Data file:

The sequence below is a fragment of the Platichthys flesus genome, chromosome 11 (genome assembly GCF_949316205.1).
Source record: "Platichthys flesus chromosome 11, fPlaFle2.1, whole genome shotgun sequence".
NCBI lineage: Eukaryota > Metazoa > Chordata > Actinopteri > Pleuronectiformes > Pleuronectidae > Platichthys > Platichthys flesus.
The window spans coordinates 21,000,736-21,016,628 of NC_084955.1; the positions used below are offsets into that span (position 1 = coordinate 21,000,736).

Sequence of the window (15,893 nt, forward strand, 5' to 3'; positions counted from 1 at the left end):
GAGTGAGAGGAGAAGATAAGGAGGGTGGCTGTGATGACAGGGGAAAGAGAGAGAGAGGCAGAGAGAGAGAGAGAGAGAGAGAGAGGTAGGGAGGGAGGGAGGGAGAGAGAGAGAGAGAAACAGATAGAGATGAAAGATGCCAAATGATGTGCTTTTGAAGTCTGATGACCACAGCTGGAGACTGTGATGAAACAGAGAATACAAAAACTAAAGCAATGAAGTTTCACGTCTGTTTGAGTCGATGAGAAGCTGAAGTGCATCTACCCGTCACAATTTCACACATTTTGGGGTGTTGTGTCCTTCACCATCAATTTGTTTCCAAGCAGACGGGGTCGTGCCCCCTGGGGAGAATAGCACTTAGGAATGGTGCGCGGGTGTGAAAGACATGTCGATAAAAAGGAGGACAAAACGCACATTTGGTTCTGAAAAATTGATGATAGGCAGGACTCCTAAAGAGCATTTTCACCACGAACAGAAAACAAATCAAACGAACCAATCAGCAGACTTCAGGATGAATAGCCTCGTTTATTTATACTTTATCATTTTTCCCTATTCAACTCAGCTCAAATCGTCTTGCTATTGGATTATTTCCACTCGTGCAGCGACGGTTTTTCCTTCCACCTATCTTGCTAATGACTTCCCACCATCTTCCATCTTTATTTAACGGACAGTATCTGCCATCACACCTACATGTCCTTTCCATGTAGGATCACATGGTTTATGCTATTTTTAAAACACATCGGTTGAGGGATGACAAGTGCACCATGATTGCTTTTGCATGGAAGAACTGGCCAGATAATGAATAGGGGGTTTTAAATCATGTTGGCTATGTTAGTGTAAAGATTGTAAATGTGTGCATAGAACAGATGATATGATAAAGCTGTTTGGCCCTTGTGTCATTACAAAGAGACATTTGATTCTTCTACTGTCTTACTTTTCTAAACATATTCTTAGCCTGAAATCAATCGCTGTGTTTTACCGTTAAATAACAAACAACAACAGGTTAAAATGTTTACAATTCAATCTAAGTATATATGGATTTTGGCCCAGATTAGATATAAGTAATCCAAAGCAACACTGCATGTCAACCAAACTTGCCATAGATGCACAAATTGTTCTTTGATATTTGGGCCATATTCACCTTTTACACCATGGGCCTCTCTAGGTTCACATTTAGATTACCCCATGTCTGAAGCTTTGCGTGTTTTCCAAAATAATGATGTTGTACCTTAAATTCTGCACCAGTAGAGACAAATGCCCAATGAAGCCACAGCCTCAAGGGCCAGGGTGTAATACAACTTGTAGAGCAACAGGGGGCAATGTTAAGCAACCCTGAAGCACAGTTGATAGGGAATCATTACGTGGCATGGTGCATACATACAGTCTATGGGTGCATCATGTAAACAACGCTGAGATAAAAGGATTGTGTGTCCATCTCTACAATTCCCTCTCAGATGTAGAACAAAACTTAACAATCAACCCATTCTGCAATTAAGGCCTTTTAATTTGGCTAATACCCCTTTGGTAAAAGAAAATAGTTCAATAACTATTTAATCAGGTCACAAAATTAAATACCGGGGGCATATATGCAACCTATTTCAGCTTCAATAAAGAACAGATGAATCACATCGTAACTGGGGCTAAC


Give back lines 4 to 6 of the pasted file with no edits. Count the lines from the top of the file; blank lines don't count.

The window spans coordinates 21,000,736-21,016,628 of NC_084955.1; the positions used below are offsets into that span (position 1 = coordinate 21,000,736).

Sequence of the window (15,893 nt, forward strand, 5' to 3'; positions counted from 1 at the left end):
GAGTGAGAGGAGAAGATAAGGAGGGTGGCTGTGATGACAGGGGAAAGAGAGAGAGAGGCAGAGAGAGAGAGAGAGAGAGAGAGAGGTAGGGAGGGAGGGAGGGAGAGAGAGAGAGAGAAACAGATAGAGATGAAAGATGCCAAATGATGTGCTTTTGAAGTCTGATGACCACAGCTGGAGACTGTGATGAAACAGAGAATACAAAAACTAAAGCAATGAAGTTTCACGTCTGTTTGAGTCGATGAGAAGCTGAAGTGCATCTACCCGTCACAATTTCACACATTTTGGGGTGTTGTGTCCTTCACCATCAATTTGTTTCCAAGCAGACGGGGTCGTGCCCCCTGGGGAGAATAGCACTTAGGAATGGTGCGCGGGTGTGAAAGACATGTCGATAAAAAGGAGGACAAAACGCACATTTGGTTCTGAAAAATTGATGATAGGCAGGACTCCTAAAGAGCATTTTCACCACGAACAGAAAACAAATCAAACGAACCAATCAGCAGACTTCAGGATGAATAGCCTCGTTTATTTATACTTTATCATTTTTCCCTATTCAACTCAGCTCAAATCGTCTTGCTATTGGATTATTTCCACTCGTGCAGCGACGGTTTTTCCTTCCACCTATCTTGCTAATGACTTCCCACCATCTTCCATCTTTATTTAACGGACAGTATCTGCCATCACACCTACATGTCCTTTCCATGTAGGATCACATGGTTTATGCTATTTTTAAAACACATCGGTTGAGGGATGACAAGTGCACCATGATTGCTTTTGCATGGAAGAACTGGCCAGATAATGAATAGGGGGTTTTAAATCATGTTGGCTATGTTAGTGTAAAGATTGTAAATGTGTGCATAGAACAGATGATATGATAAAGCTGTTTGGCCCTTGTGTCATTACAAAGAGACATTTGATTCTTCTACTGTCTTACTTTTCTAAACATATTCTTAGCCTGAAATCAATCGCTGTGTTTTACCGTTAAATAACAAACAACAACAGGTTAAAATGTTTACAATTCAATCTAAGTATATATGGATTTTGGCCCAGATTAGATATAAGTAATCCAAAGCAACACTGCATGTCAACCAAACTTGCCATAGATGCACAAATTGTTCTTTGATATTTGGGCCATATTCACCTTTTACACCATGGGCCTCTCTAGGTTCACATTTAGATTACCCCATGTCTGAAGCTTTGCGTGTTTTCCAAAATAATGATGTTGTACCTTAAATTCTGCACCAGTAGAGACAAATGCCCAATGAAGCCACAGCCTCAAGGGCCAGGGTGTAATACAACTTGTAGAGCAACAGGGGGCAATGTTAAGCAACCCTGAAGCACAGTTGATAGGGAATCATTACGTGGCATGGTGCATACATACAGTCTATGGGTGCATCATGTAAACAACGCTGAGATAAAAGGATTGTGTGTCCATCTCTACAATTCCCTCTCAGATGTAGAACAAAACTTAACAATCAACCCATTCTGCAATTAAGGCCTTTTAATTTGGCTAATACCCCTTTGGTAAAAGAAAATAGTTCAATAACTATTTAATCAGGTCACAAAATTAAATACCGGGGGCATATATGCAACCTATTTCAGCTTCAATAAAGAACAGATGAATCACATCGTAACTGGGGCTAAC